Second, clothing has to last. You know that favorite tee in your closet you bought five years ago for $10? Yeah, that probably doesn’t exist. So we strive not only to design pieces you’ll want to wear for years, but to build in quality that insures you can.

Which is what leads us to Peru. Honestly, there is no better place on earth to make clothing. In terms of climate, Peru has it all. In fact, it contains 28 of the world’s 32 climates – more than any country on earth. The diversity of what Peru can grow, raise, and harvest is remarkable. “Coast. Mountain. Jungle.” It’s almost a national mantra seen everywhere from travel brochures to restaurant menus. Peruvians take great pride in their three regions, each with a rich and distinct indigenous history, several micro-climates, and a wonderful diversity of flora, fauna, and flavors.

One micro-climate (a quarter way up the hills from the coastal desert to the Andes) is literally the most ideal place on earth to grow organic Pima and Tanguis cotton. Their quality is unmatched, even edging out somewhat more famous Egyptian cotton. Its distinctive long-staple fibers endure beautifully for years without pilling. Add a dash of sustainably herded alpaca – stronger, warmer, and lighter than wool (without the itch!) and kinder than factory farm cashmere.


Then there are the people of Peru. Friendly? Generous to a fault? Happy? Check, check, check. On top of all that goodness, their apparel making skills are legendary – handed down through generations, literally from the time of the Incas. There are thousands of workers here able, willing, and happy to make your clothes. They just need the chance to do so.


But even in an ideal clothing-making place like Peru, things sometimes go off course. Which is why I’m here this week. Solving unforeseen problems is well over 50% of any apparel maker’s job (75%?). More on that in the next post…

Social Fabric 2018.04.27



A new California startup has a novel idea to reduce waste and help families save money at the same time. It’s sort of a re-imagination of the hand-me-down kids clothing model many of us remember from our childhood. Though my younger brother didn’t appreciate the Mork & Mindy sweatshirt as much as I did, it was still, by and large, a good model. From Treehugger.


A student at the University of Illinois has an interesting concept; applying fair trade principles to social media and personal data. But privacy is a really tough nut to crack. The uncomfortable truth is most of us will answer “no” when asked “are you ok that websites you visit share your data with others?”  But most of us experience the micro-benefits of data sharing every day in the form of online content that’s more relevant to us. From The Daily Illini.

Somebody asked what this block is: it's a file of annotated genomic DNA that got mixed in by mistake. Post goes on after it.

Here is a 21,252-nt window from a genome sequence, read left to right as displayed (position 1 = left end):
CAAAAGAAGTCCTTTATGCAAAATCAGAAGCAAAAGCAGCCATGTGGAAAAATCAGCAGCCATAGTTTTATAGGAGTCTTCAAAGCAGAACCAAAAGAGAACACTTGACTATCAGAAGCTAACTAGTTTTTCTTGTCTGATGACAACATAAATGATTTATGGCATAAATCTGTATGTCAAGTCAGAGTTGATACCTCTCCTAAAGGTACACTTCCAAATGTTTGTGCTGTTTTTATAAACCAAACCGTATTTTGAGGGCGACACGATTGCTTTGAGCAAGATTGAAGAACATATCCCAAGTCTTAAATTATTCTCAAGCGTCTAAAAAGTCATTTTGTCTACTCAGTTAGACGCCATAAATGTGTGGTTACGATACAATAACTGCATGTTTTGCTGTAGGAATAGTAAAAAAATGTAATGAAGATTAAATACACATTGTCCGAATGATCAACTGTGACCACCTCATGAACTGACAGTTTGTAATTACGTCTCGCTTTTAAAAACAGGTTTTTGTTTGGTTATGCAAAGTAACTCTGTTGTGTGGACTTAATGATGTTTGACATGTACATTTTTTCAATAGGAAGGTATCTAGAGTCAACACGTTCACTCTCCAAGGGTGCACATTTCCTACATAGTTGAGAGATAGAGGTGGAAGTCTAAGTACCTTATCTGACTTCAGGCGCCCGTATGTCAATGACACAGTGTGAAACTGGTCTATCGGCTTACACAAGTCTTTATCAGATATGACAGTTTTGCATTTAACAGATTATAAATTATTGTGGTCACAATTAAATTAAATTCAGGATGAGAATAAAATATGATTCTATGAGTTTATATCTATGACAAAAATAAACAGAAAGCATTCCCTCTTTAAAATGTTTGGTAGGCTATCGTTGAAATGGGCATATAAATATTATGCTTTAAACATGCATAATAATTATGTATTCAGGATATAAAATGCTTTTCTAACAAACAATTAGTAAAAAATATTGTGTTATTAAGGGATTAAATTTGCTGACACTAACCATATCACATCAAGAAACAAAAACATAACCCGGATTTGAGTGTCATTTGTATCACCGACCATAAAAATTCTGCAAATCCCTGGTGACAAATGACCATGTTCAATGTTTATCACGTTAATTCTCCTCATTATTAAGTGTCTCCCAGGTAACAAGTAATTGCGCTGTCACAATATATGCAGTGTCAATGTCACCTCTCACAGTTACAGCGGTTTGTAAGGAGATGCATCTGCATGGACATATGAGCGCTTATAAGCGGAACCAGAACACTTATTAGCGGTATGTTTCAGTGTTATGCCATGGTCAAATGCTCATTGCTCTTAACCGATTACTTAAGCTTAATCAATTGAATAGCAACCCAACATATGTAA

Right or wrong, the enduring stereotype of the Millennial is someone who misses the essence of the beautiful sunset because they’re preoccupied capturing the perfect selfie and figuring out the ideal Instagram hashtags (#sunset? #CaliLove?). So here’s a bit of counterintuitive news. Millennials are a big reason public libraries are thriving. 53% of Millennials visit libraries, higher than Gen X or Boomers. #LongLiveBooks! From Quartz.


I didn’t want to believe this when it first bubbled up on my radar last year, but apparently the fanny pack…is back. Whether you’re on Team Fanny-tastic or Team Ban the Fanny, the cool kids are sporting The Pack. I wonder if this is a good time to nudge our designer Stacy to work on that fair trade alpaca fanny pack – the FannyPaca.🤣 From Harper’s Bazaar.

What’s changed?

On April 24, 2013, a five-story garment factory called Rana Plaza in the Dhaka district of Bangladesh collapsed, killing over 1,100 workers and injuring 2,500 more – the worst garment industry accident of all time. Though the sheer scale of that horrific day kept it in the headlines for longer than usual, it largely receded from the mainstream media’s consciousness, except for the occasional anniversary look-back, like several that are out today.


I remember shortly after the accident, some of the knee-jerk reactions I heard from industry insiders and even some well-meaning consumers. “Made in Bangladesh” had become toxic, just like “Made in China” had been a decade and a half earlier when the Kathy Lee Gifford clothing scandal erupted.

A well-intentioned consumer may reason that if she or he stops buying things made in Bangladesh, it will punish the exploiters and force them to change their ways.

But that is absolutely the wrong approach. People in Bangladesh (and China and everywhere) need jobs and fair pay and safe working conditions. Boycotts, as good as they may feel to join on Twitter or Facebook, are mostly destructive in cases like this. All they really do is incentivize companies to move their production to a country that’s not in the headlines, leaving the exploited workers now jobless too. This is exactly what happened. 150,000 workers lost their jobs in the months after Rana Plaza. Victims of companies choosing the less painful option (leaving) instead of the right option (staying and fixing).

Some progress has been made in Bangladesh. But not enough. This PBS Newshour clip does a pretty good job of summarizing where we are five years later.

We can’t be naive enough to believe all of our clothing is going to be made in small family-owned workshops and cooperatives like Fair Indigo’s fair trade clothing is. In a world of seven billion people, there needs to be scale. There needs to be large companies and big production facilities in addition to the small ones that may capture our hearts, but can’t come close to clothing the world.

Fashion Revolution is a great one stop shop for all things related to improving the garment industry. There is no easy solution. It’s going to take thousands and millions of us asking our favorite brands what they are doing to improve working conditions in Bangladesh and elsewhere. Brands do listen to their customers on matters of style and trends. They’ll listen on conscience too if enough of us demand it.

Social Fabric 2018.04.22




Earth Day 2018 will “focus on fundamentally changing human attitude and behavior about plastics and catalyzing a significant reduction in plastic pollution” according to organizers at The Guardian recently documented plastic devastation on the Australian coast in their photo series “Plastic Tsunami” – it’s hard to look at.